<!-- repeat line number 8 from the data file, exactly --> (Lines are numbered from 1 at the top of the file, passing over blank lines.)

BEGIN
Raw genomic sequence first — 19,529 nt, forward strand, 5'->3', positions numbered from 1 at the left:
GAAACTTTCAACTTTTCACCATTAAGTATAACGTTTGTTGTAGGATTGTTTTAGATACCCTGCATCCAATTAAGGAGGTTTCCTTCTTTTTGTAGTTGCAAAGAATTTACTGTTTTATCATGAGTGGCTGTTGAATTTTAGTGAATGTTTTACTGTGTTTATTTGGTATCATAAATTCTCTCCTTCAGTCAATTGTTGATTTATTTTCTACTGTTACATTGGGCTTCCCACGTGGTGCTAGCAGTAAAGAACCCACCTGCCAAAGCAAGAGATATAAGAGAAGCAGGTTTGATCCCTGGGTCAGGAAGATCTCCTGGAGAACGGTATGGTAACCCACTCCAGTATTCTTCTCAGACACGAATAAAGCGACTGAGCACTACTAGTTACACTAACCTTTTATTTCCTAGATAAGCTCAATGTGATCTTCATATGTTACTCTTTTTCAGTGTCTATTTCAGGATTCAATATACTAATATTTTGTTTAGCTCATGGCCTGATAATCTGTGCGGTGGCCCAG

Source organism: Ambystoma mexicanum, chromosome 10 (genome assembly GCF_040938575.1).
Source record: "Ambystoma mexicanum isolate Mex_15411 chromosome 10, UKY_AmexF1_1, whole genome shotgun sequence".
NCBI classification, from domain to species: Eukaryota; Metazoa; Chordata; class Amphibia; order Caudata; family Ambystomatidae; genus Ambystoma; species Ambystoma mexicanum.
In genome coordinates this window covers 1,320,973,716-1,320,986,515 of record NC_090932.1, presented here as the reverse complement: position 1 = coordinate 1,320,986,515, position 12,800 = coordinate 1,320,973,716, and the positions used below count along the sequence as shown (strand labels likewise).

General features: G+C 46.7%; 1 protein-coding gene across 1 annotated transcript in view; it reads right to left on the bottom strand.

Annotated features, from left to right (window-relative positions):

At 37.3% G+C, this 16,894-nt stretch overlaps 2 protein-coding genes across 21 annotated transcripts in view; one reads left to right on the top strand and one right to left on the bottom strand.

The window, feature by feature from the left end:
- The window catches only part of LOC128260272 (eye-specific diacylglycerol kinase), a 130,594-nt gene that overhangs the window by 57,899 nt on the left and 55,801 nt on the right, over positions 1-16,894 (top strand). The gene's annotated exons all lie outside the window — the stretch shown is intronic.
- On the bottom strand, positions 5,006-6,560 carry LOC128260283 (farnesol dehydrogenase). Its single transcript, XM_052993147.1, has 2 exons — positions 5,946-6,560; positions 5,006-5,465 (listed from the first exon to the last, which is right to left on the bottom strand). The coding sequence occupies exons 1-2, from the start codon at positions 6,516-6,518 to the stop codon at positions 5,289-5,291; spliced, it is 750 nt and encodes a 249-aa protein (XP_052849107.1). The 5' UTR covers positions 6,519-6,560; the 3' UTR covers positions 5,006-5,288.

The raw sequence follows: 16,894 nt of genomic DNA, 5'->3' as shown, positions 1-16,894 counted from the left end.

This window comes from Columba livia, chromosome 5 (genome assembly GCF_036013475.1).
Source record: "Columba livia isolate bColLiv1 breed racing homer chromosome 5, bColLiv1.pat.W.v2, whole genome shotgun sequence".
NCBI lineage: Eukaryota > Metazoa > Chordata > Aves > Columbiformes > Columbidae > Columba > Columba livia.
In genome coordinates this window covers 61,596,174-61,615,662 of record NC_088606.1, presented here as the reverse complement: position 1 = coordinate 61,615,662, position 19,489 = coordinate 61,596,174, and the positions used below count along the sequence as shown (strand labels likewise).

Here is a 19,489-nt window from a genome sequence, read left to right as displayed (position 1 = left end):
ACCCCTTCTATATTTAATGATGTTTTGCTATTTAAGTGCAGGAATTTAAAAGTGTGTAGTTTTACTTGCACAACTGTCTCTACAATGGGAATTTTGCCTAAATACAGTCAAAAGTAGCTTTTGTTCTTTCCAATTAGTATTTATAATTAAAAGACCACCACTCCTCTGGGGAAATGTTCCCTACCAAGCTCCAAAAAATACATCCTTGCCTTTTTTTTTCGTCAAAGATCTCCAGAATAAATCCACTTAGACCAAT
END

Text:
Annotated features, from left to right (window-relative positions):